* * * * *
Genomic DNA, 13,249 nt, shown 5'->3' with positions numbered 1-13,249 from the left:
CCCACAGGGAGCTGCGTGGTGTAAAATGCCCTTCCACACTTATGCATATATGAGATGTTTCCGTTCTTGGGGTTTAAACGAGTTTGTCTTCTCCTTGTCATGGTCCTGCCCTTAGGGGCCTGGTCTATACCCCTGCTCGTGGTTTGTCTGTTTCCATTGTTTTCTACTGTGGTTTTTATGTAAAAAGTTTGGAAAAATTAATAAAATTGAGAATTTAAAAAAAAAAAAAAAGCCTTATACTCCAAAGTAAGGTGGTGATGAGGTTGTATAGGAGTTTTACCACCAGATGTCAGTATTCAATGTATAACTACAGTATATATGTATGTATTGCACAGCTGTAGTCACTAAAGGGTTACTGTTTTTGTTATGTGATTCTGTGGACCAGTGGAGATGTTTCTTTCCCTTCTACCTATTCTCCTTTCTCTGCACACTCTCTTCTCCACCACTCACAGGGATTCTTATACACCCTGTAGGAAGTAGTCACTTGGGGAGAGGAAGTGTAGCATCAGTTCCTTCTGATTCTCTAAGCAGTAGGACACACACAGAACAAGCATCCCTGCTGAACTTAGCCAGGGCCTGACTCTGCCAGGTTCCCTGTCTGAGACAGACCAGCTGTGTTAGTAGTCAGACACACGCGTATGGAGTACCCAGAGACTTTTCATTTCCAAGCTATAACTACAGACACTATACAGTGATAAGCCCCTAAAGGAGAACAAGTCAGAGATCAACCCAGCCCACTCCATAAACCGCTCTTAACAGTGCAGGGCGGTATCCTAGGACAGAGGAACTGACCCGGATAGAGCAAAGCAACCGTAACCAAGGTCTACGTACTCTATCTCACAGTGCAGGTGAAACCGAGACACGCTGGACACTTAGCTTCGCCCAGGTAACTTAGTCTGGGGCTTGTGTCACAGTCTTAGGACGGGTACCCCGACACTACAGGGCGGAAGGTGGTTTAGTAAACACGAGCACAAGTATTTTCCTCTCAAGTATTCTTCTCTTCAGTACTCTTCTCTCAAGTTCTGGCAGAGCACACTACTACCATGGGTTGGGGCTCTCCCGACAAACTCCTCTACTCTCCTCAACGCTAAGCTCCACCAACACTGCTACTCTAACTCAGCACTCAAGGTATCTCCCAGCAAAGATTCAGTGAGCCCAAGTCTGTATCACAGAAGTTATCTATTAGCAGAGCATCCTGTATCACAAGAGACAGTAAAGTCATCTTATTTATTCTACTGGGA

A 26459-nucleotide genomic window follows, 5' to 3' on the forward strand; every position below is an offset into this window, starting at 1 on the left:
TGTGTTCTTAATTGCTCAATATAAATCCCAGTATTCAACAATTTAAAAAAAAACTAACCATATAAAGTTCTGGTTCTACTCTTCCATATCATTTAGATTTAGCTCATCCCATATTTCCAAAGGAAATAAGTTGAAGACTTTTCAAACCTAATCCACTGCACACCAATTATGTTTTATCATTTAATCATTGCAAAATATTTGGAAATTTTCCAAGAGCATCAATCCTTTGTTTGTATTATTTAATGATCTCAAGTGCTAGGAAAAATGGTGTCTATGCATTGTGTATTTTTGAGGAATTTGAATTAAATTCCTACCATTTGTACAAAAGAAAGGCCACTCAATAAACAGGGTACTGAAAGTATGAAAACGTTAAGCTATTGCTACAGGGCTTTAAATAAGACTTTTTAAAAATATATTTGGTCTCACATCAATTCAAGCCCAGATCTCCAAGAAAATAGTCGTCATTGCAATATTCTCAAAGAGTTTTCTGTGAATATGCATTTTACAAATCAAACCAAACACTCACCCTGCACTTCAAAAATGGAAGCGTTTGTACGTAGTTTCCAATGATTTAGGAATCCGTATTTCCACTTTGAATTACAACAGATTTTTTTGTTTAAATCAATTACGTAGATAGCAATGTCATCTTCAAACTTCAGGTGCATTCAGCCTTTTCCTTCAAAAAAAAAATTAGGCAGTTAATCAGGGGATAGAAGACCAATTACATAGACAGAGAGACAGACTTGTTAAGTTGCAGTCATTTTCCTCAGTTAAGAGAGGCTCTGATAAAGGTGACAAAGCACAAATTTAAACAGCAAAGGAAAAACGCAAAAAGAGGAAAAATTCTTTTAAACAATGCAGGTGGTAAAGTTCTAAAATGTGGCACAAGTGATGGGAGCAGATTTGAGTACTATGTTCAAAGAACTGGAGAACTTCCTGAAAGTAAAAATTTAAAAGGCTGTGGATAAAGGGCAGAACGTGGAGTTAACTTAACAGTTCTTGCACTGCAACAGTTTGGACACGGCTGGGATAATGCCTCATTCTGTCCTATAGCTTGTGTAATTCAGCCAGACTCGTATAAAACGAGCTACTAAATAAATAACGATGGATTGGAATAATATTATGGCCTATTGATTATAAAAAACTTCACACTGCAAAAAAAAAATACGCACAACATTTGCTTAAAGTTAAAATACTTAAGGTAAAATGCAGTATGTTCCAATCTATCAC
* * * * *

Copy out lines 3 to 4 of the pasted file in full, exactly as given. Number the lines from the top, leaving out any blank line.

A 26459-nucleotide genomic window follows, 5' to 3' on the forward strand; every position below is an offset into this window, starting at 1 on the left:
TGTGTTCTTAATTGCTCAATATAAATCCCAGTATTCAACAATTTAAAAAAAAACTAACCATATAAAGTTCTGGTTCTACTCTTCCATATCATTTAGATTTAGCTCATCCCATATTTCCAAAGGAAATAAGTTGAAGACTTTTCAAACCTAATCCACTGCACACCAATTATGTTTTATCATTTAATCATTGCAAAATATTTGGAAATTTTCCAAGAGCATCAATCCTTTGTTTGTATTATTTAATGATCTCAAGTGCTAGGAAAAATGGTGTCTATGCATTGTGTATTTTTGAGGAATTTGAATTAAATTCCTACCATTTGTACAAAAGAAAGGCCACTCAATAAACAGGGTACTGAAAGTATGAAAACGTTAAGCTATTGCTACAGGGCTTTAAATAAGACTTTTTAAAAATATATTTGGTCTCACATCAATTCAAGCCCAGATCTCCAAGAAAATAGTCGTCATTGCAATATTCTCAAAGAGTTTTCTGTGAATATGCATTTTACAAATCAAACCAAACACTCACCCTGCACTTCAAAAATGGAAGCGTTTGTACGTAGTTTCCAATGATTTAGGAATCCGTATTTCCACTTTGAATTACAACAGATTTTTTTGTTTAAATCAATTACGTAGATAGCAATGTCATCTTCAAACTTCAGGTGCATTCAGCCTTTTCCTTCAAAAAAAAAATTAGGCAGTTAATCAGGGGATAGAAGACCAATTACATAGACAGAGAGACAGACTTGTTAAGTTGCAGTCATTTTCCTCAGTTAAGAGAGGCTCTGATAAAGGTGACAAAGCACAAATTTAAACAGCAAAGGAAAAACGCAAAAAGAGGAAAAATTCTTTTAAACAATGCAGGTGGTAAAGTTCTAAAATGTGGCACAAGTGATGGGAGCAGATTTGAGTACTATGTTCAAAGAACTGGAGAACTTCCTGAAAGTAAAAATTTAAAAGGCTGTGGATAAAGGGCAGAACGTGGAGTTAACTTAACAGTTCTTGCACTGCAACAGTTTGGACACGGCTGGGATAATGCCTCATTCTGTCCTATAGCTTGTGTAATTCAGCCAGACTCGTATAAAACGAGCTACTAAATAAATAACGATGGATTGGAATAATATTATGGCCTATTGATTATAAAAAACTTCACACTGCAAAAAAAAAATACGCACAACATTTGCTTAAAGTTAAAATACTTAAGGTAAAATGCAGTATGTTCCAATCTATCAC